This rifle was manufactured in 1888 and has a German silver blade front sight, adjustable sporting rear sight, standard markings, plain stock and forearm, and "CHEROKEE/BILL" and "R" in white paint on the right side of the stock. Crawford Goldsby (1876-1896), born at Fort Concho in San Angelo, Texas, was best known by his alias Cherokee Bill, was one of the most notorious outlaws of the late 19th century in Indian Territory. Though his life on the run was short lived, his actions were reported around the country. He was part Cherokee, part white, part Mexican, and part African-American. His father was one of the Buffalo soldiers. Cherokee Bill is known to have been involved in several gunfights and robberies in the mid 1890s as a member of the Cook gang when he was just 18 years old. He killed lawman Sequoyah Houston when Houston and a posse tried to arrest Bill and Jim Cook (also part Cherokee). He also killed his brother-in-law after the finding out he had beaten his sister and shot and killed Ernest Melton during the robbery of the Shufeldt & Son General Store in Lenapah. When the gang robbed the Lincoln County Bank in Chandler on July 31, 1894, Cherokee Bill was on the look out at the front and reportedly shot barber J.B. Mitchell with his Winchester after Mitchell ignored his command to sit down and shut up. Others were killed in some of the gang's robberies, possibly by Cherokee Bill. He was captured on Ike Roger's farm at the end of January in 1895 and was sentenced to hang for Melton's murder in April. His lawyers managed to delay the execution. After a revolver and ammunition were smuggled into the jail, Cherokee Bill shot and killed guard Lawrence Keating in a botched escape attempt on July 26, 1895. In late July 1895, at the same time Cherokee Bill's killing of the guard was reported, a dispute over a .40-82 Winchester owned by Cherokee Bill is also recorded. The various newspapers indicate that rifle was ordered by Judge Parker to be turned over to Eagan Bros. of Salpulpa. Cherokee Bill had apparently purchased that rifle at midnight at their shop on account. He was convicted for murder a second time by Judge Parker and executed by hanging on March 17, 1896. Asked if he had any final words he is said to have replied, "No. I came here to die, not to make a speech." He was only 20 years old when he was executed. His brother Clarence Goldsby shot and killed Ike Rogers on April 20, 1897, in revenge. Rogers had apparently befriended Cherokee Bill in order to betray and capture him and had also threatened his life. Goldsby reportedly disappeared after the shooting and joined the U.S. Army under an alias. He was rumored to have been the famous Mexican revolutionary Pancho Villa in 1914, but others noted that Goldsby had already died in 1911 and was buried beside his notorious brother in Cherokee National Cemetery in Fort Gibson. The included factory letter indicates this rifle was in .38-56 and had an octagon barrel, and plain trigger when it was received in the warehouse on March 22, 1888, and shipped on April 23, 1888, in order number 7108. The included research and provenance file contains a July 29, 1998, dated notarized letter from Preston Rose in which he states: "The story always was that when Cherokee Bill was incarcerated, the jailer made an agreement to provide Cherokee Bill a weekly allotment of whiskey in exchange for this Winchester. Mr. Will Wirsing, a local gunsmith, traded the jailer a double barrel shotgun for this rifle. Mr. Will Wirsing had the gun on display in his store window for many years and he painted Cherokee Bill's name on the rifle as can be seen in some old photographs dating back to the turn of the century. The rifle appears to have never been touched since the photos were published. When Mr. Will Wirsing died, he left the gun to his son, Chris Wirsing. I don't remember the year but it was quite sometime after the Wirsing Gun Shop liquidation auction in 1972 that I purchased the gun from Mrs. Chris Wirsing." Will Wirsing had a shop at Fort Smith and also operated in Indian Territory. In 1904 and 1905, Wirsing listed himself as "The Gun Man" in his advertisements. In 1937, Wirsing was featured in "The American Rifleman" and "The Sporting Goods Dealer" magazines which noted that he had contacts with Indian Territory outlaws and owned Cherokee Bill's .38-56 Winchester. They are astonishing primary source interviews with Wirsing who would pass away less then a year after the interviews were given. In "The Sporting Goods Dealer" article, Wirsing notes that he first moved to Indian Territory in 1894 while Cherokee Bill and the Cook gang were active and relates some of the activities of the outlaws and notes that he repaired the lock on Cherokee Bill's cell in the Spring of 1895. He also did repair and maintenance work for Judge Parker, the famous "Hanging Judge" of Fort Smith. He claimed to have warned Deputy U.S. Marshall Frank Dalton that his revolver needed work shortly before Dalton was killed, and noted that he owned Bob Dalton's revolver and Cherokee Bill's .38-56 Winchester. The rifle was then passed it on to his son Chris. Their gun-shop was robbed in 1938, but the newspaper indicated this rifle was not stolen though it was on display twelve feet away. In 1949, "The Sporting Goods Dealer" magazine had an article about Chris Wirsing noting he had been left Cherokee Bill's rifle by his father. A 1967 "Southwest Times Record" newspaper article shows Wirsing holding the rifle and his sister Myrtle holding Bob Dalton's revolver and includes a statement from him saying his father had added the Cherokee Bill name on the stock "shortly after" he came into possession of the rifle. The same basic information was also shared in the "Sequoyah County Times" in 1971. A 1973 letter from Preston Rose to Myrtle Wirsing indicates he wanted to purchase the rifle at that time to go with the Bob Dalton revolver he purchased from the Wirsing Repair Shop auction.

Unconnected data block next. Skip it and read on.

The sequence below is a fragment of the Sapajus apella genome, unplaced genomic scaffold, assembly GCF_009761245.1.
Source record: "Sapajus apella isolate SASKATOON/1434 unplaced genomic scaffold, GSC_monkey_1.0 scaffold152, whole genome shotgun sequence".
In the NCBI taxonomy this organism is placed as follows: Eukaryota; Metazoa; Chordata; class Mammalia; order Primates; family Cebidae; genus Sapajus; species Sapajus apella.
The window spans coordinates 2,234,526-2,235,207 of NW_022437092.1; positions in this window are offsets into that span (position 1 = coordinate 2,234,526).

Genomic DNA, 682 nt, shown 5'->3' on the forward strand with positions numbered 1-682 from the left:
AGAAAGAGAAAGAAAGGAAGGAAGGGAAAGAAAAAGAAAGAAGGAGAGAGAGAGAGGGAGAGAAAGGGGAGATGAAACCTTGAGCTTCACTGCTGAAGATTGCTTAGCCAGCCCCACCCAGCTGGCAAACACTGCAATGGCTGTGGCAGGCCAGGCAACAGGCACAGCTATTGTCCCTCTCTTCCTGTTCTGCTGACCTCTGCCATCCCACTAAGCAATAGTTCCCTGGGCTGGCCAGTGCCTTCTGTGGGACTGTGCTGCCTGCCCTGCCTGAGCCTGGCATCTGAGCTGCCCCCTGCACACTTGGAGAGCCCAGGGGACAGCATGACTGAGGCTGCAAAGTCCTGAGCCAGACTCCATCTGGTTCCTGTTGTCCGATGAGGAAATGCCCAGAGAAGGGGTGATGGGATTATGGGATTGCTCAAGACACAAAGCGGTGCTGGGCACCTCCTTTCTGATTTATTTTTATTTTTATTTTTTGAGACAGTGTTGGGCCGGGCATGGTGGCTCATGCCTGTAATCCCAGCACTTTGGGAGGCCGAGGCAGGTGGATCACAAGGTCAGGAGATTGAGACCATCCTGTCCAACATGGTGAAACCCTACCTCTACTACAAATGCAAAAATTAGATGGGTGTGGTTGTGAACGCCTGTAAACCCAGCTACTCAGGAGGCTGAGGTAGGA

Rating Definition:

Fair with a very attractive Wild West appearance overall with mottled brown and gray patina, spots of minor oxidation/pitting, and general mild overall wear. The wood is good and has some minor flakes at the edges, general dings and scratches, and some age evident in the paint. Mechanically fine. Documented Winchester rifles and other firearms from the West are always desirable, but those owned and used by the lawmen and outlaws of the late 19th century are definitely especially desirable. This historic Winchester certainly has a lot of character and a storied past with the provenance to back it up!